A new study out of UCLA's Semel Institute demonstrates that children diagnosed with autism spectrum disorder (ASD) have difficulty processing multiple sensory stimuli. The research was presented Thursday at the 13th Annual International Meeting for Autism Research (IMFAR) in Atlanta. The event presents research of The International Society for Autism Research (INSAR).
The researchers, led by Dr. Ted Hutman, studied the brain activity of adolescents diagnosed with ASD, as well as typically developing adolescents, when presented with mildly unpleasant sensations, such as loud traffic sounds or a rough wool cloth. Remarkably, when the stimuli were presented in isolation, brain activity was uniform across participants. These results were surprising because over-reaction to aversive stimuli is typically a hallmark of ASD.
However, stark differences were noted when both stimuli were presented simultaneously. Over-reactivity was displayed in two regions of the brain in ASD participants, the amygdala and sensory cortex, which are responsible for the understanding and evaluation of sensations, namely distinguishing whether that stimuli is a perceived threat. This indicates that the primary reaction isn't the issue, but rather that the deficit lies at the level of interpretation and processing of the sensation. This implies that children with ASD may have difficulty coping with certain sensory stimuli or a combination of stimuli.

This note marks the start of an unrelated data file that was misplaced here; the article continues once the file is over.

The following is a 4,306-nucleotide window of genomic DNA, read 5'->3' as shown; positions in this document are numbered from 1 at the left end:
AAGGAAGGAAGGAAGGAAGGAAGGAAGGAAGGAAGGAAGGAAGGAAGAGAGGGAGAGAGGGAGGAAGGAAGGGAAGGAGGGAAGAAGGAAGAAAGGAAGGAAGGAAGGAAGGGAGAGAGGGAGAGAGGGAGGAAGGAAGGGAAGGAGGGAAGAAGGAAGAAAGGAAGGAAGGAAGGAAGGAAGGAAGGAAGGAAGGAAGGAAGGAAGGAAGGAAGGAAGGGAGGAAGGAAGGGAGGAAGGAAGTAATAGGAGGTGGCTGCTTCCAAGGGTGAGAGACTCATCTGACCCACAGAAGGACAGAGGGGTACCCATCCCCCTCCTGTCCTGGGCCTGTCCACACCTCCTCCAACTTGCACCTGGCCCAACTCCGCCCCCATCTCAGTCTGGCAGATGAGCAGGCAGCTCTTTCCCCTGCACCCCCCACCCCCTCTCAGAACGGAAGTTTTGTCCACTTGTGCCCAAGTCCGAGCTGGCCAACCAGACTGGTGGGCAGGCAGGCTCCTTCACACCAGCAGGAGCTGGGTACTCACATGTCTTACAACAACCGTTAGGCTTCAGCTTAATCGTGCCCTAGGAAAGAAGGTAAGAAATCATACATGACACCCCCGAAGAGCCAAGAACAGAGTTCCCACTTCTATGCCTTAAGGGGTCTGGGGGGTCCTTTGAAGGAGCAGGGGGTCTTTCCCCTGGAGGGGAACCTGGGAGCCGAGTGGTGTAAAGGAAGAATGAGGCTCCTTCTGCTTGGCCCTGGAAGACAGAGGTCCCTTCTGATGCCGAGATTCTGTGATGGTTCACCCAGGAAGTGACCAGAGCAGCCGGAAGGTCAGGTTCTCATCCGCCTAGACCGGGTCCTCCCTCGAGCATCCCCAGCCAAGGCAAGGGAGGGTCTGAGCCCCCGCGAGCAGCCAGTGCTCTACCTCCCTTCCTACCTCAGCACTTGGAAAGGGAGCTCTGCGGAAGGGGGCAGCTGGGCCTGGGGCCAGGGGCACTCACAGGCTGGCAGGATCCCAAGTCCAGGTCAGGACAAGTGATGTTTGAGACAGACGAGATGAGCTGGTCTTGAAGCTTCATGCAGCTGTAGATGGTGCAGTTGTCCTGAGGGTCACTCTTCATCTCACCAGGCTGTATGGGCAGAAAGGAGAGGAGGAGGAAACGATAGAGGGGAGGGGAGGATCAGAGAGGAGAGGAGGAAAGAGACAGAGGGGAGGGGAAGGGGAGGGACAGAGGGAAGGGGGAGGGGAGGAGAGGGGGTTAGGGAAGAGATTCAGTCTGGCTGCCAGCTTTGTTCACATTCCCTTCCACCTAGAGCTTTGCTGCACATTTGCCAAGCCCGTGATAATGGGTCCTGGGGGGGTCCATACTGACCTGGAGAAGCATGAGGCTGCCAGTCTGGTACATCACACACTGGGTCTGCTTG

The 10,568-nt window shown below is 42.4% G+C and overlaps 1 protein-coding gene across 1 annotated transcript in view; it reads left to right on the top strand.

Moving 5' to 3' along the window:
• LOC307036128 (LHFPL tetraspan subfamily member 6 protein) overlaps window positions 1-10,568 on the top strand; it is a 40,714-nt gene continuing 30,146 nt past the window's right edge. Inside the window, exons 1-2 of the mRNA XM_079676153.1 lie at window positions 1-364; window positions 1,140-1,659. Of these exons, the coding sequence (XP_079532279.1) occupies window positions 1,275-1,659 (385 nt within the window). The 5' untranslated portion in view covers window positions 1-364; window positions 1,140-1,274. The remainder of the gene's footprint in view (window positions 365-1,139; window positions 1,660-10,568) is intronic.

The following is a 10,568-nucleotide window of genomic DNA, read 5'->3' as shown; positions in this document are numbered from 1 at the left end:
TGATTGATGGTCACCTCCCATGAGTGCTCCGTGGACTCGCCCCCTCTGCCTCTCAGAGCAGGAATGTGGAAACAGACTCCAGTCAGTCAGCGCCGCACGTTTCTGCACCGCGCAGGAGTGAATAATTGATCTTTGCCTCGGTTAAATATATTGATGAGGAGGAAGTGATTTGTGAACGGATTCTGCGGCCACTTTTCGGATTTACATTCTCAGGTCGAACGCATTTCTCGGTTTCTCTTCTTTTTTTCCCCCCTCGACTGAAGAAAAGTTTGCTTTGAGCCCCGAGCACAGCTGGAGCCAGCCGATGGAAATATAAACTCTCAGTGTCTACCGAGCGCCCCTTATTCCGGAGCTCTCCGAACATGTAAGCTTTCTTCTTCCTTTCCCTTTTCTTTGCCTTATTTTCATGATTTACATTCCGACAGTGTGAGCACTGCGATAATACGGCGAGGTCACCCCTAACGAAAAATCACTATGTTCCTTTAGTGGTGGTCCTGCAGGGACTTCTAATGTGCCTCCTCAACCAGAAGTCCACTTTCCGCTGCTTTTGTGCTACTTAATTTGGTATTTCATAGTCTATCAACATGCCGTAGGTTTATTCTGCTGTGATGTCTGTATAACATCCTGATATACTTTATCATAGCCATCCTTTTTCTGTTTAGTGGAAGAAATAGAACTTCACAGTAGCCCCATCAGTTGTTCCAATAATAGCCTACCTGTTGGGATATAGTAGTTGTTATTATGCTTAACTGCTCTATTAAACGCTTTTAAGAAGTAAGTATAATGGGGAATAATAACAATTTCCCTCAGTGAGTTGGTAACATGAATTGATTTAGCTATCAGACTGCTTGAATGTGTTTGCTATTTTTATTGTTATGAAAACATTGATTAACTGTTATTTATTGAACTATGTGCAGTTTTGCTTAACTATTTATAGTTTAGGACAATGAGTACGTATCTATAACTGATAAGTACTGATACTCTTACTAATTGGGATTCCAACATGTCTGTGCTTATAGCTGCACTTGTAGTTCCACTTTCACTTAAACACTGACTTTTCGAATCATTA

Each set of sensations were presented four times. Brain scans of the amygdala indicated that non-ASD participants displayed habituation to the stimuli on each successive trial. That is, activity in that region of the brain decreased. Conversely, children with ASD either did not adjust to the stimuli or took longer to adapt. The results of the brain scans also correlated to parent reports of such reactions to sensory stimuli.
The results of this study are relevant to certain treatments and approaches to caring for those diagnosed on the autism spectrum, as well as anxiety disorders. When introducing an individual to a new environment, change in routine, novel sensory stimuli or new people, it's advisable to introduce only one novel stimulus at a time. In other words, ensure that the individual is comfortable on some level before bringing in a change to their environment.
The scientists also pointed out that this may be an indicator of individuals who are prone to anxiety, but not necessarily ASD. Further research into sensory issues associated with autism spectrum disorders is needed, especially given the updated diagnostic criteria in the DSM-V, which includes sensory deficits.